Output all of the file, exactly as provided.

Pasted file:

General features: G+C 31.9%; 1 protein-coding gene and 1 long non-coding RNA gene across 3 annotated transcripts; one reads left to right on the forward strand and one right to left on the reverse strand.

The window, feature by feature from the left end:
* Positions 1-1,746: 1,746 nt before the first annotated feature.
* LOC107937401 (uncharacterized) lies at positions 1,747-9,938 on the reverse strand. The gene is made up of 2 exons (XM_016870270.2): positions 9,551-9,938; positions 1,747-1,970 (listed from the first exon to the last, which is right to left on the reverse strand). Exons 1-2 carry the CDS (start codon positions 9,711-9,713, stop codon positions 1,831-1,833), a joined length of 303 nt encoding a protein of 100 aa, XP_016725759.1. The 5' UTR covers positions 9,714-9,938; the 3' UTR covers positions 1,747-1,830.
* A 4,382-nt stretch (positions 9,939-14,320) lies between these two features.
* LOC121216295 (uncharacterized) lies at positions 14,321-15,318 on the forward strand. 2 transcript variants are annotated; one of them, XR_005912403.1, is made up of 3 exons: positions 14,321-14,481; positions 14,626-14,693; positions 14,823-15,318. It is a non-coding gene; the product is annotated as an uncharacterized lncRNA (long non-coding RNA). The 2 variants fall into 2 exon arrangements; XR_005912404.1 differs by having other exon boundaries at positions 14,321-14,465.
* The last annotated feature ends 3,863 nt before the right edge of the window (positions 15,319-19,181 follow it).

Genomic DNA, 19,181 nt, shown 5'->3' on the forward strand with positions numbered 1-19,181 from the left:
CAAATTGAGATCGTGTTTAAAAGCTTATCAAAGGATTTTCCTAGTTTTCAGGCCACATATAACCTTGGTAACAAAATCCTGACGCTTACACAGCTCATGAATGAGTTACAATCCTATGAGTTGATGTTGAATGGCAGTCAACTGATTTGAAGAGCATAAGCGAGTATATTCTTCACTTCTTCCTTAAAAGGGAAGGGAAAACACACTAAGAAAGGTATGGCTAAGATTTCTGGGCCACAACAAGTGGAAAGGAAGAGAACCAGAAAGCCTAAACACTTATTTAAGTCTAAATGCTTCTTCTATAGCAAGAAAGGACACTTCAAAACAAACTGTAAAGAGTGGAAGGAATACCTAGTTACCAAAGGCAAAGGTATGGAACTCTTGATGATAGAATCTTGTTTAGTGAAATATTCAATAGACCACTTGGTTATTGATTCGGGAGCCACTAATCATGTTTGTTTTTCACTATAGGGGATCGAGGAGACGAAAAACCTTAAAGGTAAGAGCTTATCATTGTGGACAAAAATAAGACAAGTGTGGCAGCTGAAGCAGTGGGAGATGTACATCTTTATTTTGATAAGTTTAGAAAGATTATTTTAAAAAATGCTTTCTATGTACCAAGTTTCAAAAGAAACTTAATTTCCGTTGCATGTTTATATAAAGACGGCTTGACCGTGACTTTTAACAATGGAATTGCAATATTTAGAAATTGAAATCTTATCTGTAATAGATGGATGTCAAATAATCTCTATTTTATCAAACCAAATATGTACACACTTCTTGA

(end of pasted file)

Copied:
General features: G+C 31.9%; 1 protein-coding gene and 1 long non-coding RNA gene across 3 annotated transcripts; one reads left to right on the forward strand and one right to left on the reverse strand.

The window, feature by feature from the left end:
* Positions 1-1,746: 1,746 nt before the first annotated feature.
* LOC107937401 (uncharacterized) lies at positions 1,747-9,938 on the reverse strand. The gene is made up of 2 exons (XM_016870270.2): positions 9,551-9,938; positions 1,747-1,970 (listed from the first exon to the last, which is right to left on the reverse strand). Exons 1-2 carry the CDS (start codon positions 9,711-9,713, stop codon positions 1,831-1,833), a joined length of 303 nt encoding a protein of 100 aa, XP_016725759.1. The 5' UTR covers positions 9,714-9,938; the 3' UTR covers positions 1,747-1,830.
* A 4,382-nt stretch (positions 9,939-14,320) lies between these two features.
* LOC121216295 (uncharacterized) lies at positions 14,321-15,318 on the forward strand. 2 transcript variants are annotated; one of them, XR_005912403.1, is made up of 3 exons: positions 14,321-14,481; positions 14,626-14,693; positions 14,823-15,318. It is a non-coding gene; the product is annotated as an uncharacterized lncRNA (long non-coding RNA). The 2 variants fall into 2 exon arrangements; XR_005912404.1 differs by having other exon boundaries at positions 14,321-14,465.
* The last annotated feature ends 3,863 nt before the right edge of the window (positions 15,319-19,181 follow it).

Genomic DNA, 19,181 nt, shown 5'->3' on the forward strand with positions numbered 1-19,181 from the left:
CAAATTGAGATCGTGTTTAAAAGCTTATCAAAGGATTTTCCTAGTTTTCAGGCCACATATAACCTTGGTAACAAAATCCTGACGCTTACACAGCTCATGAATGAGTTACAATCCTATGAGTTGATGTTGAATGGCAGTCAACTGATTTGAAGAGCATAAGCGAGTATATTCTTCACTTCTTCCTTAAAAGGGAAGGGAAAACACACTAAGAAAGGTATGGCTAAGATTTCTGGGCCACAACAAGTGGAAAGGAAGAGAACCAGAAAGCCTAAACACTTATTTAAGTCTAAATGCTTCTTCTATAGCAAGAAAGGACACTTCAAAACAAACTGTAAAGAGTGGAAGGAATACCTAGTTACCAAAGGCAAAGGTATGGAACTCTTGATGATAGAATCTTGTTTAGTGAAATATTCAATAGACCACTTGGTTATTGATTCGGGAGCCACTAATCATGTTTGTTTTTCACTATAGGGGATCGAGGAGACGAAAAACCTTAAAGGTAAGAGCTTATCATTGTGGACAAAAATAAGACAAGTGTGGCAGCTGAAGCAGTGGGAGATGTACATCTTTATTTTGATAAGTTTAGAAAGATTATTTTAAAAAATGCTTTCTATGTACCAAGTTTCAAAAGAAACTTAATTTCCGTTGCATGTTTATATAAAGACGGCTTGACCGTGACTTTTAACAATGGAATTGCAATATTTAGAAATTGAAATCTTATCTGTAATAGATGGATGTCAAATAATCTCTATTTTATCAAACCAAATATGTACACACTTCTTGA